Nothing really tweaked my beak today, so I decided to reach back into a bag of old things I sent a few years ago from a little country we all but owned at the time. The more we give it back, the more dangerous it gets, but that's the way of these things.
Here, from that deployment, is a little account I penned the day after Christmas, of a holiday surreal enough to trump even this one.
It's been very quiet here today--as if all the people at higher headquarters who had to justify their going in to work on the holy day itself by bothering us with stupid questions finally decided to take a day off. Fewer than half a dozen (as opposed to several dozen) e-mails. No phone calls to compare with yesterday [Christmas Day]. Let me replay one for you, without any exaggeration:
Field phone: "Ring, ring"
Me: "CJTF One-eighty, CJ Four, LtCol _, unsecure line."
Idiot at the Pentagon: "Col _, this is the Army G-4 shop. I'm calling on behalf of General _, sir. I wonder," in a somewhat hushed tone, "if you can tell me if the situation at Bagram is still the same."
"Yes. The situation at Bagram."
Now at this point my mind is racing. In the last week, we've had an F-16 run off the end of the runway after the pilot ejected at the last minute, and until yesterday, it sat in a minefield while we cleared a path to it (11 mines delicately removed--the wheels missed one by inches), downloaded its ordnance and fuel, then slung it out under a Chinook. Two nights ago we had a C-130 do a landing, which, technically I think, met the USAFA Contrails definition of a crash, to wit: "a landing in which the vertical velocity is so great and the time spent in reducing it to zero is so small that the resulting forces are large enough to cause structural failure."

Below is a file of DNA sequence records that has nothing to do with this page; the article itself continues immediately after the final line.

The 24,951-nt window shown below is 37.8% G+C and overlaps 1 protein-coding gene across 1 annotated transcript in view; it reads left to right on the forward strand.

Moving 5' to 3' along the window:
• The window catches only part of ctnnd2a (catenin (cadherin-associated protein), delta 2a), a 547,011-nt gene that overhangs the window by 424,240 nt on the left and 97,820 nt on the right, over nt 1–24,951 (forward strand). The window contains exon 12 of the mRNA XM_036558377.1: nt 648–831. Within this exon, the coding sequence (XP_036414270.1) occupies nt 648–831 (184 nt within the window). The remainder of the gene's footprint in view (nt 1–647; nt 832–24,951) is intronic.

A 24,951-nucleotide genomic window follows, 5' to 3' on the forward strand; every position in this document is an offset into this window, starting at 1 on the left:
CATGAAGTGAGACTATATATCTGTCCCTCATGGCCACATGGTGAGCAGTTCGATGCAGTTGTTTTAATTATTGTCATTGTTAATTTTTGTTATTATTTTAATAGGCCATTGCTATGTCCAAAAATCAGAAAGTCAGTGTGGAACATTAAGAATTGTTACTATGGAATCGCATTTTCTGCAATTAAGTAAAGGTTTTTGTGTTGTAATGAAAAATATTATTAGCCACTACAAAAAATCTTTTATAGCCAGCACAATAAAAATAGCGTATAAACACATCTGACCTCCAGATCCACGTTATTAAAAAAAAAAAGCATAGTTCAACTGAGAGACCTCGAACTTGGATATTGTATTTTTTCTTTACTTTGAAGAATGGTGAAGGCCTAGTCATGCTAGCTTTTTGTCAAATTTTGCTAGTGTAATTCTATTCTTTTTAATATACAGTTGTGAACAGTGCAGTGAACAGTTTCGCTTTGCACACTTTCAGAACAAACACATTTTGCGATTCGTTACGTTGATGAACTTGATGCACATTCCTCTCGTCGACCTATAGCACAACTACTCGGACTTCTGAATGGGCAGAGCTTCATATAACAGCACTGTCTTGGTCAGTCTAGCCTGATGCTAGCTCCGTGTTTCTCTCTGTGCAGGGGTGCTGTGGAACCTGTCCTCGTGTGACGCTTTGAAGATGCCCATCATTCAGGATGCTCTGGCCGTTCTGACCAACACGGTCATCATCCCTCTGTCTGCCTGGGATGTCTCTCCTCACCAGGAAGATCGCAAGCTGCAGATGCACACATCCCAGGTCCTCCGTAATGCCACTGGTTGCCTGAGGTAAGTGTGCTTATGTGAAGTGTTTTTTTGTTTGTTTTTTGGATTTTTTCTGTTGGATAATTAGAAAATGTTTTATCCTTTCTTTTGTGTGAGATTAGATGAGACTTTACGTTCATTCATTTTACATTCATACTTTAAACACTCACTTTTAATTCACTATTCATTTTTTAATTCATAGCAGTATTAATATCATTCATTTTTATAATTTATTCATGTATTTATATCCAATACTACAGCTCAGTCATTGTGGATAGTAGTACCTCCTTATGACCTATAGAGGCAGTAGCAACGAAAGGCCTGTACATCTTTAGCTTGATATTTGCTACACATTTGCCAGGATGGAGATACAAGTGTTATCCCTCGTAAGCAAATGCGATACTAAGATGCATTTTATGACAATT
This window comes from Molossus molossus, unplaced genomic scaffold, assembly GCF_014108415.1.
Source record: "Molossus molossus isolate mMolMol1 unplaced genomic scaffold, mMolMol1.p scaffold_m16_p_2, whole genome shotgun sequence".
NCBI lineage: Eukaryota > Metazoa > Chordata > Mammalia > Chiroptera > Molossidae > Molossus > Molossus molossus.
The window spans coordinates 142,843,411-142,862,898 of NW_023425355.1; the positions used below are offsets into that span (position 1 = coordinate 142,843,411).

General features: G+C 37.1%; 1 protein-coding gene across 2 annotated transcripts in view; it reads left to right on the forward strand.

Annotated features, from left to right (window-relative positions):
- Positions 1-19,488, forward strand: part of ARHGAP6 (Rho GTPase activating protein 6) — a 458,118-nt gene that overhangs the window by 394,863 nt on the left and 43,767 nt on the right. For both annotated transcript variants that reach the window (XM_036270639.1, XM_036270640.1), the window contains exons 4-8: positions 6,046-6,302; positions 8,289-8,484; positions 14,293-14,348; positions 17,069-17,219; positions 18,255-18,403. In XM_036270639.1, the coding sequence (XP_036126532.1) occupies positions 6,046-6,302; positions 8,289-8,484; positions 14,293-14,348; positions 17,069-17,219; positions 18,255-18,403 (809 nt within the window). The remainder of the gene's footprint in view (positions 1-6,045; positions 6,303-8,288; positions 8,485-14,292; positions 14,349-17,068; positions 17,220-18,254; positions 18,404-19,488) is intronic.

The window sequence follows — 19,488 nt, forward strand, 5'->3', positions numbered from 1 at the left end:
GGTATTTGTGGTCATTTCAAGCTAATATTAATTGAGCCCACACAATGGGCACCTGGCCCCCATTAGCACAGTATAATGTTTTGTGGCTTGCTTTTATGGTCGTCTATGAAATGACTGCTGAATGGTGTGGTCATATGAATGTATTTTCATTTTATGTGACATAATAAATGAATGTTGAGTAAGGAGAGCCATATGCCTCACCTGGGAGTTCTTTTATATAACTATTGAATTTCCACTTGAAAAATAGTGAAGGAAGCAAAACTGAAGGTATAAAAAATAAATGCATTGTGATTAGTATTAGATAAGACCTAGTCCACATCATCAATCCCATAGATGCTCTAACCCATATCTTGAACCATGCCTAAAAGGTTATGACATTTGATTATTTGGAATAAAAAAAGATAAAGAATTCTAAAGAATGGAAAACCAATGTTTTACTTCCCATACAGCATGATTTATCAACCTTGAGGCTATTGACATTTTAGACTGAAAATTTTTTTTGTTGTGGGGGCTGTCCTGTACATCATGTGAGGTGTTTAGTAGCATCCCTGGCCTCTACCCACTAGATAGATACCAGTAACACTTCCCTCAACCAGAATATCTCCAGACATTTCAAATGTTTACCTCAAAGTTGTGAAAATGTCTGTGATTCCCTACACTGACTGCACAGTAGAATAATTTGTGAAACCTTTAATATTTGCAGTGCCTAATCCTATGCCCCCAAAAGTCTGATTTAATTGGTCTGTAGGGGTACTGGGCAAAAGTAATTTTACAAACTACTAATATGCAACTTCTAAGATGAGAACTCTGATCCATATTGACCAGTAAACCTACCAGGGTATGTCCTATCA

No one was hurt, but when the aircraft came to a stop it was half on, half off the runway, about midway down, with only the two nose gear tires still inflated. The air smelled of burned rubber for an hour. Result: runway now closed just as Dave's flight is getting ready to come our way from Kandahar. And that is why David Letterman really never made it to Bagram.
There have been numerous issues that I can't discuss here. All of which, however, seemed strangely normal for a war zone, so I had my pick of "situations" to choose from--some new, some old, some resolved, some disgustingly the same. Back to Col Flagg (wasn't that the spook in MASH?) and "the situation at Bagram" . . .
Finally, fed up in general with folks back in the states who could and should be in their homes with their families instead of bothering us to justify their need to come to the office, I answered: "Well, it's still the same. Bagram's still situated in Afghanistan about 26 miles northwest of Kabul." I swear. That's exactly what I said.
"No. No!" he said with some urgency, "the situation, the SITUATION at Bagram."
"Hold on a minute," I said. Then with my hand over the receiver I asked the three other people manning my tent section on this sunny Christmas afternoon, "Does anyone in here have any idea what SITUATION the Pentagon might be calling about? Is there something new going on I haven't heard about yet?"
"Do what?" "The situation?" "Who?" "Beats me." "You've got to be kidding." etc.
I turned back to the phone. "No one here has the slightest idea what you're talking about."
"The SITUATION, sir, at BAGRAM," then finally, exasperated, firing the words out as quickly and softly as possible, as if whispering them at high speed might make them somehow less intelligible to any enemy listening in, "IstherunwayatBagramstillclosedtoone-thirties?"
"Why don't you call me back at _. Out." And I hung up. I didn't really care whether he'd had time to copy down the number to the secure line or not. In fact, I rather hoped he hadn't. First, it's good to be a LtCol. You outrank most of the people in the military. Second, if I turned out not to outrank him, I still didn't need to worry too much, as my chain of command doesn't really run up Army channels, even here, and I could always turn the tables on this idiot for beginning a conversation with the assumption that the topic shouldn't be discussed in the clear and then changing his mind. It would have been a simple thing to ask for a number to call back on to go secure. I had visions of Col Flagg cornering Hawkeye in a tent and repeating, "The situation, damn it man, the situation."
Oh lord, did the Air Force gang have a good laugh last night.